• Chionodoxa (Glory of the Snow)
  • Hellebore (Lenten Rose)
Purple hellebore
  • Mahonia
  • Snowdrops
  • Viburnums (evergreen varietals for winter colour)
  • Winter aconites
Winter aconites
  • Witch Hazel

Tips for a Shady Perennial Garden

  • Know what type of shade you are dealing with and choose plants accordingly. (Is it dry shade or damp shade? It is only partial or dappled shade, or is it deep shade you have to contend with?)
  • Choose bright, light-colored blooms to draw the eye in shaded spots. 
  • Play with texture and shape, too, to help your plants stand out from the shade.

Of course, the list above is by no means exhaustive. There are thousands of perennial flowers that bloom every year for you to choose from.

But I hope that this list has opened your eyes to some of your options, and given you a place to start when planning your garden. 

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Elizabeth Waddington

Elizabeth Waddington is a writer, permaculture designer and green living consultant. She is a practical, hands-on gardener, with a background in philosophy: (an MA in English-Philosophy from St Andrews University). She has long had an interest in ecology, gardening and sustainability and is fascinated by how thought can generate action, and ideas can generate positive change.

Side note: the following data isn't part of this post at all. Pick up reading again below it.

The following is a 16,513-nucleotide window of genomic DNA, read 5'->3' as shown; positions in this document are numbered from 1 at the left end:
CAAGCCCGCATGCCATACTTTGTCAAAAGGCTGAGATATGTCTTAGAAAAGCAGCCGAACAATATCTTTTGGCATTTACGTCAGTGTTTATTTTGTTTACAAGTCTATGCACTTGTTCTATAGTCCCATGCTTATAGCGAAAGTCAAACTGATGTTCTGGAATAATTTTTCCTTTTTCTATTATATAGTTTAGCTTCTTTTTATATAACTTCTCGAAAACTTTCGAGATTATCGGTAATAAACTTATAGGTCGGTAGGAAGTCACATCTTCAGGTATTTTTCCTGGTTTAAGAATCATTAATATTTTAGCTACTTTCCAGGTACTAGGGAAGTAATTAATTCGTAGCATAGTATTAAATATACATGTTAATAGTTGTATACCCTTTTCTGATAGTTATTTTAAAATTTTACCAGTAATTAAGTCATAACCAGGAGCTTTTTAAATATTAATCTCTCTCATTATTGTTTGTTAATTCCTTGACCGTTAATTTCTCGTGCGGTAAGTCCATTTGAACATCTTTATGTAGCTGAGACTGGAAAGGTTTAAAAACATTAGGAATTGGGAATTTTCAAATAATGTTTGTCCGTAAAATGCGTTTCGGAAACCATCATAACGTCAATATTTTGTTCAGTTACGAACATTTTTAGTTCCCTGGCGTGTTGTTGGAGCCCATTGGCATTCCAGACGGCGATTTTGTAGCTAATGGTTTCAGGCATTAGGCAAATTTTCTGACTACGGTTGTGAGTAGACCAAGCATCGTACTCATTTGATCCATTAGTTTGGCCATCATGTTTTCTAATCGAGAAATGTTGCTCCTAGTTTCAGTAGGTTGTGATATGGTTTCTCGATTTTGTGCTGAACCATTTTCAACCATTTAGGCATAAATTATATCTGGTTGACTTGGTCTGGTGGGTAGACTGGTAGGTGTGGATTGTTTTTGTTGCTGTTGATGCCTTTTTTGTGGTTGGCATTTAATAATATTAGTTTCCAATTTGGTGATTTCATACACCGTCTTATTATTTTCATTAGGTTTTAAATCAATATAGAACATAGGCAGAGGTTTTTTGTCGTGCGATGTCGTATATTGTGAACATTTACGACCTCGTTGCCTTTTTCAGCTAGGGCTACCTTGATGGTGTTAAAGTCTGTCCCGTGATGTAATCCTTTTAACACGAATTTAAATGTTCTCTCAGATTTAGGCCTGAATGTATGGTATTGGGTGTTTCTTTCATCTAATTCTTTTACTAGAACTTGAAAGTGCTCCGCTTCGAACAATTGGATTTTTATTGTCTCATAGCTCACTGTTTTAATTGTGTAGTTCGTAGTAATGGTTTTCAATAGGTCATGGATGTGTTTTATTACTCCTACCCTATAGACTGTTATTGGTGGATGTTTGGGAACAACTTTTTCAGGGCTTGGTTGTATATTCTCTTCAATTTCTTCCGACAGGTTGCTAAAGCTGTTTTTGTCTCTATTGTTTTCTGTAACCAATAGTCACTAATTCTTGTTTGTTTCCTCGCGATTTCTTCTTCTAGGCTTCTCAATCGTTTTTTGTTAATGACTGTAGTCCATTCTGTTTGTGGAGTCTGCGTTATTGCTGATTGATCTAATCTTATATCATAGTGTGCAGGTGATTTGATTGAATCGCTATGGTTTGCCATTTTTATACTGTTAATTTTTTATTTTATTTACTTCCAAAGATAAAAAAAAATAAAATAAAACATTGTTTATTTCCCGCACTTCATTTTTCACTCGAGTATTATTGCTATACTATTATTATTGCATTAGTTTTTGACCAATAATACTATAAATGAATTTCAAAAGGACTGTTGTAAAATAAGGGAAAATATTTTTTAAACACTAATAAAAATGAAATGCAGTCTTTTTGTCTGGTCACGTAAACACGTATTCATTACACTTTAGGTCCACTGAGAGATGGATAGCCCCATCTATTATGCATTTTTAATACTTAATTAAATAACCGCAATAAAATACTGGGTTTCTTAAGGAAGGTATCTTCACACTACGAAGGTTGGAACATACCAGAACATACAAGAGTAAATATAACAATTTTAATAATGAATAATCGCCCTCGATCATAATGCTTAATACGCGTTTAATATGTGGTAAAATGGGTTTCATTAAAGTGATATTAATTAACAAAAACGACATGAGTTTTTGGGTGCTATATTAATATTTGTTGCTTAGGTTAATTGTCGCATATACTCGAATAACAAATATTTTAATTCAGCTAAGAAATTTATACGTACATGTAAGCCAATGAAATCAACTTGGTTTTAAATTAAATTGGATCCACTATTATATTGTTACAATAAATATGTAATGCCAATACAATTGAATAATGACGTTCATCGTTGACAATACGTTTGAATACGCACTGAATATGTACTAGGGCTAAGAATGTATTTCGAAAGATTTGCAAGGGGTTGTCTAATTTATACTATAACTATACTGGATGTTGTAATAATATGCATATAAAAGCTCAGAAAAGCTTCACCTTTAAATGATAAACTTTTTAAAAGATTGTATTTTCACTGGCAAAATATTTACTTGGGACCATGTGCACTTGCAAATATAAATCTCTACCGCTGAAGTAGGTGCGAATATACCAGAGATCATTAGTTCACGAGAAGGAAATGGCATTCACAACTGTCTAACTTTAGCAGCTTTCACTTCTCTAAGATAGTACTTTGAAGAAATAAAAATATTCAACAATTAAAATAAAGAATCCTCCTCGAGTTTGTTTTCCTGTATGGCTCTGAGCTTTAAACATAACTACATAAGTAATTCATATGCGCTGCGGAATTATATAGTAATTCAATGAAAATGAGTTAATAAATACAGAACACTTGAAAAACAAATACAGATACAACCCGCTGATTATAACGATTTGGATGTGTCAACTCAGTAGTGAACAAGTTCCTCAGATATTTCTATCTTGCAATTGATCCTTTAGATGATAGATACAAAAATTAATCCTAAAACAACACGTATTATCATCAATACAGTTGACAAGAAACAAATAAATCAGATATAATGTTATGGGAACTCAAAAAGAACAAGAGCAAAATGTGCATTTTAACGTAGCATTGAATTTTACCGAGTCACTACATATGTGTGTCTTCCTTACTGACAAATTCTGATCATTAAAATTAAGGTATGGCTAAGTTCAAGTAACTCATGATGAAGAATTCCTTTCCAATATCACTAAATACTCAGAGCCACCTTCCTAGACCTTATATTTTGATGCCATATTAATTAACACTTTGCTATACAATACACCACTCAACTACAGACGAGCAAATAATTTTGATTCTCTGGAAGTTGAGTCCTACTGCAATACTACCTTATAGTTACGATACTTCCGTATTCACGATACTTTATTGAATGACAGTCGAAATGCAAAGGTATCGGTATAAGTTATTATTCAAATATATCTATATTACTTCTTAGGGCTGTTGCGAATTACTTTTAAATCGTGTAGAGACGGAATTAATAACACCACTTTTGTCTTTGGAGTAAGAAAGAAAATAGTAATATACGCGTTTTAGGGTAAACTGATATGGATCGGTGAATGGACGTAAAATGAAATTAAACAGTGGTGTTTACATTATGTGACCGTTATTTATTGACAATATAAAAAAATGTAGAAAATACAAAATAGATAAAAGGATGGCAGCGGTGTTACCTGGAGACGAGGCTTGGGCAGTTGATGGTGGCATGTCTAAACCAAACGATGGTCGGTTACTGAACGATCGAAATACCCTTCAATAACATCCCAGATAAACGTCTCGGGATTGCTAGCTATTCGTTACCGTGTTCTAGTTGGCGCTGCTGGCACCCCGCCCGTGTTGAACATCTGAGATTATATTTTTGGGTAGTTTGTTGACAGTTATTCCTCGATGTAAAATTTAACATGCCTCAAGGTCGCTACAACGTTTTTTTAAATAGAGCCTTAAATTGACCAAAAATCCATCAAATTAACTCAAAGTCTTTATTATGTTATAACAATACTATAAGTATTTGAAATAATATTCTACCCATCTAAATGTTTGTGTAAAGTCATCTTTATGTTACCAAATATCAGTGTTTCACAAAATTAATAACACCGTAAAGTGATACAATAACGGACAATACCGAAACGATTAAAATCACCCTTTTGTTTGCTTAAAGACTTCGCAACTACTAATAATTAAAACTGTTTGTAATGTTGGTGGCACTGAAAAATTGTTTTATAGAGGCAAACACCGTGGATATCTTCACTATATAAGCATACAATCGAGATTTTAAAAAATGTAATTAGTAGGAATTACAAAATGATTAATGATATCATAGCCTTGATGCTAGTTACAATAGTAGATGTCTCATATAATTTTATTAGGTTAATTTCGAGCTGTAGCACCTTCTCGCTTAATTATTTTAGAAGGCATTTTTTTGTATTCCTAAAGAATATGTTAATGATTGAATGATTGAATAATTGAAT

In 2014, she and her husband moved to their forever home in the country. She graduated from allotment gardening to organically managing 1/3 of an acre of land, including a mature fruit orchard,which she has turned into a productive forest garden. The yield from the garden is increasing year on year – rapidly approaching an annual weight in produce of almost 1 ton.

She has filled the rest of the garden with a polytunnel, a vegetable patch, a herb garden, a wildlife pond, woodland areas and more. Since moving to the property she has also rescued many chickens from factory farms, keeping them for their eggs, and moved much closer to self-sufficiency. She has made many strides in attracting local wildlife and increasing biodiversity on the site.

When she is not gardening, Elizabeth spends a lot of time working remotely on permaculture garden projects around the world. Amongst other things, she has designed private gardens in regions as diverse as Canada, Minnesota, Texas, the Arizona/California desert, and the Dominican Republic, commercial aquaponics schemes, food forests and community gardens in a wide range of global locations.

In addition to designing gardens, Elizabeth also works in a consultancy capacity, offering ongoing support and training for gardeners and growers around the globe. She has created booklets and aided in the design of Food Kits to help gardeners to cool and warm climates to grow their own food, for example. She is undertaking ongoing work for NGO Somalia Dryland Solutions and a number of other non governmental organisations, and works as an environmental consultant for several sustainable companies.

Visit her website here and follow along on her Facebook page here.